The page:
Laurence Hobgood Joins Marian McPartland on Piano Jazz
Marian McPartland’s Piano Jazz, May 23, 2008 —
Pianist Laurence Hobgood was born in Salisbury, N.C., where his father headed the theater department at Catawba College. The family relocated several times during Hobgood’s childhood, following his father’s professional career. They ultimately landed in Dallas, Tex., where his father secured a job at Southern Methodist University.
Hobgood began playing piano at age six, when his father enrolled him in piano lessons with a teacher at the university. Though his lessons were classically based, Hobgood showed a knack for improvisation early on, playing his own versions of pieces by Bach and Chopin.
As a teenager, Hobgood had the opportunity to absorb the sounds of Texas. He spent three years playing Fender Rhodes with a country group called the Kingsmen, and got some exposure to the blues through his church.
The family left Texas when his father took a job at the University of Illinois at Urbana-Champaign. Hobgood began studying jazz at Urbana High School, and after graduating he continued his music studies at the University of Illinois. Hobgood credits his classical teacher, Ian Hobson, with helping him to develop his technical chops, while John Garvey, the head of the University’s Jazz Orchestra, was influential as a jazz teacher. In addition to his spot in the University’s top band, Hobgood also put together his own trio.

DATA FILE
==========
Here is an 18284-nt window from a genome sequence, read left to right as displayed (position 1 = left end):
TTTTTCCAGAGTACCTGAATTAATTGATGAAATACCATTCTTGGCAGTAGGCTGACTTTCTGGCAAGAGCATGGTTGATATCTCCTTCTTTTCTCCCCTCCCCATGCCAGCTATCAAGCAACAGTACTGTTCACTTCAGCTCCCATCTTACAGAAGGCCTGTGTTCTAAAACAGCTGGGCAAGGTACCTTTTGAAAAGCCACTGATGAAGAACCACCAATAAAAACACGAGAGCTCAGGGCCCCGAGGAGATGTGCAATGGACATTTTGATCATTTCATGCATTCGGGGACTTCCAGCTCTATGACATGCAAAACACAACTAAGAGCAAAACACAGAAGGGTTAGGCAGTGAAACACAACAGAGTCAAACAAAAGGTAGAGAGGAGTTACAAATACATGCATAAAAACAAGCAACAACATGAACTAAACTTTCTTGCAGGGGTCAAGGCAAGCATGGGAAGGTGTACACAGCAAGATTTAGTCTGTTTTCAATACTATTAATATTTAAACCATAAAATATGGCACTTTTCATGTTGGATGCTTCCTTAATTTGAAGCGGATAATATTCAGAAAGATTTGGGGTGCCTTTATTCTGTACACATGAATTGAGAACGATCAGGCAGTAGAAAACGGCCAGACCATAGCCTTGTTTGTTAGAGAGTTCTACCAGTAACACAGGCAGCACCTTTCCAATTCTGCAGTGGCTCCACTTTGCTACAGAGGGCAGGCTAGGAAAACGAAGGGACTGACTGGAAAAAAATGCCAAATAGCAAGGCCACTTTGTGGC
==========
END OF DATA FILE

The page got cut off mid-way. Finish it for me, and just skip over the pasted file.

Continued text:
In 1988, Hobgood relocated to Chicago, a natural move, just a few hours up the road from Urbana-Champaign. He began working with drummer Paul Wertico and bassist Eric Hochberg, forming what became the New Trio in 1992. Hobgood and Wertico went on to perform and release albums as the Union trio, with bassist Brian Torff.
Hobgood also joined a group led by sax player Ed Peterson that played regularly at the Green Mill. Peterson, it turns out, was also a friend of an up and coming vocalist named Kurt Elling. Hobgood and Elling became friends and collaborators. Elling’s first demo featured Hobgood and the recording got the attention of Blue Note records. Since the release of Elling’s first record, Close Your Eyes, Hobgood has been an important part of the singer’s success, serving as arranger, co-producer and music director for Elling’s group.
* “The Smuggler” (Hobgood)
* “Wondrous Love” (Traditional)
* “Black is the Color of My True Love’s Hair” (Niles)
* “Prayer for the Enemy” (Hobgood)
* “Mood Indigo” (Bigard, Ellington, Mills)
* “Singin’ the Blues” (Fields, McHugh)
* “Free Piece” (Hobgood, McPartland)
* “Things Ain’t What They Used to Be” (Ellington, Persons)
Listen to the webcast of this fine show.